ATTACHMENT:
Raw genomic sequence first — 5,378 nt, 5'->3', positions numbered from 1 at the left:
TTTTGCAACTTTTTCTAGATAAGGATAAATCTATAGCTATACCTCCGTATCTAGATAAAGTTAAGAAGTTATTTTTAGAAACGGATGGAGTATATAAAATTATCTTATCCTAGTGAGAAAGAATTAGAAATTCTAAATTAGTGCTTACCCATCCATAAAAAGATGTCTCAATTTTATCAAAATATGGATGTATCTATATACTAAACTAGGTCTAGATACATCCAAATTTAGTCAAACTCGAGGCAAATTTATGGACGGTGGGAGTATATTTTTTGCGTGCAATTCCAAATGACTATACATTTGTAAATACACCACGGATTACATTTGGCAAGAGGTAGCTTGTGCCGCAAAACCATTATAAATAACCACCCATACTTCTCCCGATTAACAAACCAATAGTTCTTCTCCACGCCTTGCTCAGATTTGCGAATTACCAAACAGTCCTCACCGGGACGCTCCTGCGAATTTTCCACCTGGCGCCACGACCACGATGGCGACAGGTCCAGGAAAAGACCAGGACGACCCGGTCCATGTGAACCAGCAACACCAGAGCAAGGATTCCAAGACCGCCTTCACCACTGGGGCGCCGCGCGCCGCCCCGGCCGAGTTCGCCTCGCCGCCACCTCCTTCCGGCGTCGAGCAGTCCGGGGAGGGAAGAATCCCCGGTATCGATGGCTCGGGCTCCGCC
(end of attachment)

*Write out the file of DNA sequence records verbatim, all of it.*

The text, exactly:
Raw genomic sequence first — 5,378 nt, 5'->3', positions numbered from 1 at the left:
TTTTGCAACTTTTTCTAGATAAGGATAAATCTATAGCTATACCTCCGTATCTAGATAAAGTTAAGAAGTTATTTTTAGAAACGGATGGAGTATATAAAATTATCTTATCCTAGTGAGAAAGAATTAGAAATTCTAAATTAGTGCTTACCCATCCATAAAAAGATGTCTCAATTTTATCAAAATATGGATGTATCTATATACTAAACTAGGTCTAGATACATCCAAATTTAGTCAAACTCGAGGCAAATTTATGGACGGTGGGAGTATATTTTTTGCGTGCAATTCCAAATGACTATACATTTGTAAATACACCACGGATTACATTTGGCAAGAGGTAGCTTGTGCCGCAAAACCATTATAAATAACCACCCATACTTCTCCCGATTAACAAACCAATAGTTCTTCTCCACGCCTTGCTCAGATTTGCGAATTACCAAACAGTCCTCACCGGGACGCTCCTGCGAATTTTCCACCTGGCGCCACGACCACGATGGCGACAGGTCCAGGAAAAGACCAGGACGACCCGGTCCATGTGAACCAGCAACACCAGAGCAAGGATTCCAAGACCGCCTTCACCACTGGGGCGCCGCGCGCCGCCCCGGCCGAGTTCGCCTCGCCGCCACCTCCTTCCGGCGTCGAGCAGTCCGGGGAGGGAAGAATCCCCGGTATCGATGGCTCGGGCTCCGCC